- integration of children with special educational problems, as a physical handicap, into conventional classes and school activities.
Origin of mainstreaming
- the principal or dominant course, tendency, or trend: the mainstream of American culture.
- a river having tributaries.
- regular school classes or regular schools: keeping autistic students in the mainstream.
- belonging to or characteristic of a principal, dominant, or widely accepted group, movement, style, etc.: mainstream Republicans; a mainstream artist; mainstream media.
- of, relating to, or characteristic of jazz falling historically between Dixieland and modern jazz; specifically, swing music.Compare traditional(def 4).
- to send into the mainstream; cause to join the main force, group, etc.: to mainstream young people into the labor force.
- to place (students with disabilities) in regular school classes.
- to join or be placed in the mainstream.
Origin of mainstream
Examples from the Web for mainstreaming
Contemporary Examples of mainstreaming
Still, the criticisms have stung, particularly in the age of post-Mitt Romney Mormon mainstreaming.The Core Mormon Teaching the LDS Church Didn’t Jettison
April 7, 2014
Since launching in 2009, the company has expanded to 34 countries, mainstreaming on-demand private transportation.Uber’s Biggest Problem Isn’t Surge Pricing. What If It’s Sexual Harassment by Drivers?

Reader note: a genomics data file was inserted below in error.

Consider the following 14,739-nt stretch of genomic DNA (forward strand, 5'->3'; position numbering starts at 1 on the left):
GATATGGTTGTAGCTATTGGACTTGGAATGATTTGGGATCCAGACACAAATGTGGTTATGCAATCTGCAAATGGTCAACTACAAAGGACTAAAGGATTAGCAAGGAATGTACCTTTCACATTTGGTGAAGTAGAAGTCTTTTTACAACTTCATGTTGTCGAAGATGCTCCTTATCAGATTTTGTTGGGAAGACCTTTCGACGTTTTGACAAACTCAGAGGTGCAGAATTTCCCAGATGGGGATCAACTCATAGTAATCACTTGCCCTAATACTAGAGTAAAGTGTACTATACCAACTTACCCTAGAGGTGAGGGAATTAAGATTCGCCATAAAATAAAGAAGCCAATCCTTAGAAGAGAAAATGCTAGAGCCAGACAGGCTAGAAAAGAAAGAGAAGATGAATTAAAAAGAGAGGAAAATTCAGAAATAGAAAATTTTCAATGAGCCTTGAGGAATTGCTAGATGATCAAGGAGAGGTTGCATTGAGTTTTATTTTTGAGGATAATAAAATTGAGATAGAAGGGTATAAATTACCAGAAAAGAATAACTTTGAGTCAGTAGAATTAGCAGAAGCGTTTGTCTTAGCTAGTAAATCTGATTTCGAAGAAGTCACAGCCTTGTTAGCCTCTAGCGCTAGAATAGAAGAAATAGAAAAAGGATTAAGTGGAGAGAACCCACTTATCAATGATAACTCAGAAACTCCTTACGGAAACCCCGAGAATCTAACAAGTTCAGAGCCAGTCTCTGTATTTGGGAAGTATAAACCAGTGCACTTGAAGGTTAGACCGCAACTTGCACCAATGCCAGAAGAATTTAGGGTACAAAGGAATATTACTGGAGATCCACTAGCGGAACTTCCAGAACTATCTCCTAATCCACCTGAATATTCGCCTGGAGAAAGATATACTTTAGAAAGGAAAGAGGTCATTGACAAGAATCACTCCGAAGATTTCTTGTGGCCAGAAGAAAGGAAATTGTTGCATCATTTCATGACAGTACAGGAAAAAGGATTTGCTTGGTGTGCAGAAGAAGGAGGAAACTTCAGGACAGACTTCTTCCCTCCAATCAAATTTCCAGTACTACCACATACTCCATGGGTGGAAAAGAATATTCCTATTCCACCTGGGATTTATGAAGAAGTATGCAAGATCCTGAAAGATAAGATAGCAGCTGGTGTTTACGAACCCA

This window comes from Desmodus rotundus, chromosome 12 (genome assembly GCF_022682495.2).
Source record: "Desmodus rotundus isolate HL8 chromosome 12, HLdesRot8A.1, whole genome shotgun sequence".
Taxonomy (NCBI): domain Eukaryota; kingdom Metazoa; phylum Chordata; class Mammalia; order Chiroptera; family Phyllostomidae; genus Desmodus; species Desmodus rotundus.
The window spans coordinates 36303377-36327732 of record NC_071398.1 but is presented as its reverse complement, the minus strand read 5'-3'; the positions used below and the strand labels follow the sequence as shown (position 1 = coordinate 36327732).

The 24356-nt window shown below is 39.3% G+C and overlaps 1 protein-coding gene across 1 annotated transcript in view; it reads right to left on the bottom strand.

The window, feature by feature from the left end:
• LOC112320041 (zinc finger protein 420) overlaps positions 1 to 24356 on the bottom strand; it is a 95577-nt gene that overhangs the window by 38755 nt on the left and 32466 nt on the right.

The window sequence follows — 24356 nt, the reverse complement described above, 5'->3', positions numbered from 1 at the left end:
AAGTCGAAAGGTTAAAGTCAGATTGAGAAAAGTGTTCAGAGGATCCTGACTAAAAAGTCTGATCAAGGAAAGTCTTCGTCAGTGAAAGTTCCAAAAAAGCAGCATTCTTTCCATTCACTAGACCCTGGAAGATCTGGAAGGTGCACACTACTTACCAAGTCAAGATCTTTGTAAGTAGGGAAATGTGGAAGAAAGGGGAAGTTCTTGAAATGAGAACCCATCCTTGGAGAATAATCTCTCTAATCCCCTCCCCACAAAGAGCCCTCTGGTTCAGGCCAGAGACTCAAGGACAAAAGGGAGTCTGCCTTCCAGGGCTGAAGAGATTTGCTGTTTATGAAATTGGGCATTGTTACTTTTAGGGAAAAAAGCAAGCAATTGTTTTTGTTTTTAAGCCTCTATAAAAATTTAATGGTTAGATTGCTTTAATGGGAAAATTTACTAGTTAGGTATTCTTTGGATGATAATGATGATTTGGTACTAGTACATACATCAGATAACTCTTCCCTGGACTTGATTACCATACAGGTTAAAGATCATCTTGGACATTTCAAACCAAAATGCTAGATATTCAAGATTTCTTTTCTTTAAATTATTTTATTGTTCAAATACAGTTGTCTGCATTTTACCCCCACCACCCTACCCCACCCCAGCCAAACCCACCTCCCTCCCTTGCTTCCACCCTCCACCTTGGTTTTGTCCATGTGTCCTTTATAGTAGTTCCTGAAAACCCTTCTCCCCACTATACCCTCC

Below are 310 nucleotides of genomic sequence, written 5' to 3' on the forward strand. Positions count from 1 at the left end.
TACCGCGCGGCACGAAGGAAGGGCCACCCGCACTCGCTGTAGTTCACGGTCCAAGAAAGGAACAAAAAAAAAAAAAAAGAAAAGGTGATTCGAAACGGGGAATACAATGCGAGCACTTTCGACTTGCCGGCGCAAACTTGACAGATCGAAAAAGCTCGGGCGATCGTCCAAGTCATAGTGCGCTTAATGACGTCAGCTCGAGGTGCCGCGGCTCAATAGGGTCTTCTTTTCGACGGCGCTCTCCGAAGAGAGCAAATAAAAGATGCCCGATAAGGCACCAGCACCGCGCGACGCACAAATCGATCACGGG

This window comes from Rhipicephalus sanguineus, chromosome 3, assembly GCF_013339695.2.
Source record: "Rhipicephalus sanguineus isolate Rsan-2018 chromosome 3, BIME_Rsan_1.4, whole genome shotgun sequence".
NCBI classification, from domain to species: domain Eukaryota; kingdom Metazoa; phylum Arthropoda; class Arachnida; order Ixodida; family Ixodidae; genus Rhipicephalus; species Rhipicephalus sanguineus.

March 28, 2014
There was the grunge trend, of course, and the mainstreaming of hip-hop gear.Finally! ‘The Wolf of Wall Street’ Is Hollywood’s First 1990s Period Piece
December 23, 2013
And they are also an unparalleled statement of the mainstreaming of Palestinians and Palestine in the United States.Palestine's Washington Showcase
October 1, 2013
Muslim Americans made significant progress in mainstreaming themselves and their image with their compatriots.Boston Marathon Attacks Will Now Define Terrorism For Americans
April 16, 2013
Historical Examples of mainstreaming
I am proud that the United States leads the world in mainstreaming and treating disabled people.
- the main current (of a river, cultural trend, etc)in the mainstream of modern literature
- (as modifier)mainstream politics
- of or relating to the style of jazz that lies between the traditional and the modern
also main-stream, main stream, "principal current of a river," 1660s, from main (adj.) + stream (n.); hence, "prevailing direction in opinion, popular taste, etc.," a figurative use first attested in Carlyle (1831). Mainstream media attested by 1980 in language of U.S. leftists critical of coverage of national affairs.
- The process of integrating physically or intellectually disadvantaged students into regular school classes.
The prevailing current or direction of a movement or influence: “The candidate's speech represented the mainstream thinking on economic policy.”